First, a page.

Category Archives: Medical Negligence

Medical negligence is when a doctor or hospital fails to conform to the medical standards of care and injures a patient as a result.

Parents Sue Florida Hospital After Horrifying Medical Mistake

Two parents have filed a lawsuit for medical malpractice after a horrifying medical mistake left their 19-month-old daughter unable to eat solid foods. The child was rushed to a Florida hospital by her mother after swallowing a small lithium button battery. These batteries generate electrical currents when they come into contact with human tissue. After arriving at the emergency room, the doctor in charge of the child’s treatment underscored the situation. According to the parents, the doctor claimed the daughter was in no danger, and that swallowing the battery was comparable to ingesting a quarter. The doctor ordered an X-ray instead of surgically removing the battery. Ironically, the doctor’s website claims surgeons must remove batteries within two hours to prevent esophageal burns. Surgeons removed the battery after five hours, and the girl suffered severe burns to her esophagus. She can now only eat blended or baby foods. According to the…
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Are Female Doctors Safer Than Their Male Counterparts?

A new JAMA Internal Medicine article has good news for senior citizens receiving treatment from female doctors. They may have better patient outcomes. According to the Harvard doctors responsible for the article, senior citizen patients treated by women had lower mortality rates within 30 days of admission. The data shows 11.07 percent patients treated by female doctors died within 30 days of admission, compared to 11.49 percent of patients treated by male doctors. This accounts for tens of thousands of patients. The differences in patient outcomes persisted for multiple health conditions, including kidney failure, irregular heartbeat, sepsis and pneumonia. Researchers also accounted for the age, income and gender of patients, and severity of illness upon admission. Despite adding these factors in the analysis, the differences in patient outcome remained. This study analyzed 1.5 million hospitalizations occurring between 2011 and 2014. To gather data, researchers reviewed cases involving 18,751 female and…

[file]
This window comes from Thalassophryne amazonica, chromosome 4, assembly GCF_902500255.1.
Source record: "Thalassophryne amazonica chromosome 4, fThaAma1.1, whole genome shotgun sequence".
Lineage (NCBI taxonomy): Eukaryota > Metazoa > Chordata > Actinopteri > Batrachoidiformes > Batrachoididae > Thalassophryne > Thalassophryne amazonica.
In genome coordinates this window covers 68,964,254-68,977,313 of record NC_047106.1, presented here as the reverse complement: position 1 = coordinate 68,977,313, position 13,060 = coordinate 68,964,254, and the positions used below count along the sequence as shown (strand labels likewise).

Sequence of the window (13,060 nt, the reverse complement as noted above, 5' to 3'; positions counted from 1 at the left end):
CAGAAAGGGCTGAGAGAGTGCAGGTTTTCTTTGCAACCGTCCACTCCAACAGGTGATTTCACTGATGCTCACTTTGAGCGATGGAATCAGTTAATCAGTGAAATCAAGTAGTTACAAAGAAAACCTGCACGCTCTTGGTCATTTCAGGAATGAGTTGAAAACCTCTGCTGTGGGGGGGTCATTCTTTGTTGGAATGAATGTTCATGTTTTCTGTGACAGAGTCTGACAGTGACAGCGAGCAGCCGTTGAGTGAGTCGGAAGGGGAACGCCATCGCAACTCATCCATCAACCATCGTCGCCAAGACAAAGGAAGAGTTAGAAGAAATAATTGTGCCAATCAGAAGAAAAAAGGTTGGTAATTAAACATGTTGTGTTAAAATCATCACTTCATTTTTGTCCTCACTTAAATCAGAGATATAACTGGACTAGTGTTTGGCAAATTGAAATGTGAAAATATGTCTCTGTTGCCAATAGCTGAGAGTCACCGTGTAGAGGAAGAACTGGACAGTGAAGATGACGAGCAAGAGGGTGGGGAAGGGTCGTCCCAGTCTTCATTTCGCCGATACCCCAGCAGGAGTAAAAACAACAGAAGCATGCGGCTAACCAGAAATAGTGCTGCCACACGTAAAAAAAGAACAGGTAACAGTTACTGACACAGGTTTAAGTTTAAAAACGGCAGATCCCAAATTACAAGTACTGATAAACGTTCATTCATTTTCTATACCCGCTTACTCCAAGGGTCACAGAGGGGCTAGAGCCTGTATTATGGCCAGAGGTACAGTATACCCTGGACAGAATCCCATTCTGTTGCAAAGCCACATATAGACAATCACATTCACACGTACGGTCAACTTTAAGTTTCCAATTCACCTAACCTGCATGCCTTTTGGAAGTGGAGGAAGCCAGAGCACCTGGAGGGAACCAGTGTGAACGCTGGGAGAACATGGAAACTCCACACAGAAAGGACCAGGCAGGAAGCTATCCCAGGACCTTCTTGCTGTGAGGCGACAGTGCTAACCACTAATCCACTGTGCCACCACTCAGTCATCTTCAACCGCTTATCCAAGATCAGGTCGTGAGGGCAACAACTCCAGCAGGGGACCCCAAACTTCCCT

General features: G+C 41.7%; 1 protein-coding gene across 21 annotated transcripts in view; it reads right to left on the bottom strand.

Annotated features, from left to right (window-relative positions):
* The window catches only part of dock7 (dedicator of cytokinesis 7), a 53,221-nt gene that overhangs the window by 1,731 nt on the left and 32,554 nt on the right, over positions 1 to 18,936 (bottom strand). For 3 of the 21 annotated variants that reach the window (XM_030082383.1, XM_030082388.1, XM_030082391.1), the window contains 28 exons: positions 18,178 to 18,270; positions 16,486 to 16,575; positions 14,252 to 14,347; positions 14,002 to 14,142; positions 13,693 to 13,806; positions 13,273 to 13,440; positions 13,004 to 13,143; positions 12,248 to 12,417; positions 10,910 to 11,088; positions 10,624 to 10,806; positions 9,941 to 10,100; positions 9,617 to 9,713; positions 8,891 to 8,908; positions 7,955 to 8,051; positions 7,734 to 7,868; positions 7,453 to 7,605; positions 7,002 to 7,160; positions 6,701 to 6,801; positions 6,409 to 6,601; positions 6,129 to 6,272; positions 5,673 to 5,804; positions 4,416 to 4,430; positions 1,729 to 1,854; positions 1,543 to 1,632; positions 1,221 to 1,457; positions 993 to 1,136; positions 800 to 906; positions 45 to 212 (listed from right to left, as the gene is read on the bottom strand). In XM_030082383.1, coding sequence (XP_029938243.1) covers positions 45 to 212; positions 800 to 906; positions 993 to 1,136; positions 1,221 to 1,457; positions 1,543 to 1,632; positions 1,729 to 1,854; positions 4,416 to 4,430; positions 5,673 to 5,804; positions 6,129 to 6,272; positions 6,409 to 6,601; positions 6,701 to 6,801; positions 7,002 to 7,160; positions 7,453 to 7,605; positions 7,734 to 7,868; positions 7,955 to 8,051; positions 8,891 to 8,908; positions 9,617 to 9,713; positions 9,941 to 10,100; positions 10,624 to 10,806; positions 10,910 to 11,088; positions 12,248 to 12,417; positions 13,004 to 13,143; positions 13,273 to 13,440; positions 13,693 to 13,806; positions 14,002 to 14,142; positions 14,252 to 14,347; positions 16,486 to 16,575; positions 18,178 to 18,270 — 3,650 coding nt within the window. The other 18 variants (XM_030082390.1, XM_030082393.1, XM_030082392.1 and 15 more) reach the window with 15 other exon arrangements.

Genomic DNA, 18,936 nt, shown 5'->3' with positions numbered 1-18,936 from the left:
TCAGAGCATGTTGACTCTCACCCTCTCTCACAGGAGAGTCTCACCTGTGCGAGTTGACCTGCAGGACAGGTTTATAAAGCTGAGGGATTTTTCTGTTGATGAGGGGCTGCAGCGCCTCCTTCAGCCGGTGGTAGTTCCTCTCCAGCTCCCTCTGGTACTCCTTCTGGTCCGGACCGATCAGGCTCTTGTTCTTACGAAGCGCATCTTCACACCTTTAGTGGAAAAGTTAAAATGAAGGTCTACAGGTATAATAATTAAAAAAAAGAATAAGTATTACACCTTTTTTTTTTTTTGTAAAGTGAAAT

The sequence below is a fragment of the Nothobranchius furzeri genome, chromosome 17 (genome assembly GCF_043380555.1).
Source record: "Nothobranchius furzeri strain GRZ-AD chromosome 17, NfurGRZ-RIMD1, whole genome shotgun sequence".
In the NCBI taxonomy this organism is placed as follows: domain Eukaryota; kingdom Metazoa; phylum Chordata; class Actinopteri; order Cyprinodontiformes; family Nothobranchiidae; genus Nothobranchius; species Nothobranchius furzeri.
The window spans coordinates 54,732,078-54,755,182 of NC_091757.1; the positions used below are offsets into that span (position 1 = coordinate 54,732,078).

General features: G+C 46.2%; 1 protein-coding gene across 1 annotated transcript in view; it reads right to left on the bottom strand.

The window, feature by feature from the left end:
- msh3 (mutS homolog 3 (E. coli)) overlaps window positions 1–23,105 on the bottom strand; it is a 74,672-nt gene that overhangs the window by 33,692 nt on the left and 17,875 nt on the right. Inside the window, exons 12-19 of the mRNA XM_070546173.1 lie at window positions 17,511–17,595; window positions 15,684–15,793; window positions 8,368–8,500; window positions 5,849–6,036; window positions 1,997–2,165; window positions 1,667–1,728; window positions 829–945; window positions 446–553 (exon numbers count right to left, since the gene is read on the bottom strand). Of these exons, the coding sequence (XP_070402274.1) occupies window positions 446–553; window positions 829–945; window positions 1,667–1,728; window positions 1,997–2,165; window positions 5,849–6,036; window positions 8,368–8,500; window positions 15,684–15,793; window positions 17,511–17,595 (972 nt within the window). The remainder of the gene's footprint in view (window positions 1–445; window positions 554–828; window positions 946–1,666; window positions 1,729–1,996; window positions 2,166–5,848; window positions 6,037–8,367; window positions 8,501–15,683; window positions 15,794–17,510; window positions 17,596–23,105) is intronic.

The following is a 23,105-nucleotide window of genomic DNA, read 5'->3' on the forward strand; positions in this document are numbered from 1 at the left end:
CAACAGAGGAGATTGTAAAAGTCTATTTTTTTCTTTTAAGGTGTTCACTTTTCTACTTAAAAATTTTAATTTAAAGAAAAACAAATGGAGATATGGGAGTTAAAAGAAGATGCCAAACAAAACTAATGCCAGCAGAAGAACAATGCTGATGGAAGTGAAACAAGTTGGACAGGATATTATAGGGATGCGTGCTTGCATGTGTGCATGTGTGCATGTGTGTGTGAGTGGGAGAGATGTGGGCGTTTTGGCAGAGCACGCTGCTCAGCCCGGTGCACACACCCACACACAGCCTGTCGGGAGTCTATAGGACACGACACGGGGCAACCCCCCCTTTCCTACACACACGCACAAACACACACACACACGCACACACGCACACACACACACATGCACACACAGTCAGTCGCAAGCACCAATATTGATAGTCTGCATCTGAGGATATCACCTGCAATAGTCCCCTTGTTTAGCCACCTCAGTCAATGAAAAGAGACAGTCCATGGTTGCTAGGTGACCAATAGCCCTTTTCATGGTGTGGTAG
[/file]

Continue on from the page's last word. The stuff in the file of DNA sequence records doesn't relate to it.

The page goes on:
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Do Teaching Hospitals Have Higher Rates of Central Line Infections?

Improperly used IV lines are responsible for 20 percent of hospital-acquired infections. An estimated 27,000 people fell victim to central line infections in 2015. One in four patients who develop these infections die. Many hospitals have reduced rates of central line infections by 50 percent since 2008. However, a new study released by Consumer Reports shows teaching hospitals have not reduced rates of these infections. The findings are surprising because teaching hospitals have a reputation for being “the best of the best” for receiving treatment. This new report is also surprising because hospitals have financial incentives for preventing central line infections. Under provisions in the Affordable Care Act, hospitals can lose Medicare payments for having high infection rates. Consumer Reports’ study has alarming patient safety implications. Central line infections are too deadly for hospitals to ignore. Can Hospitals Prevent Central Line Infections? Hospitals that did well on the Consumer Reports…
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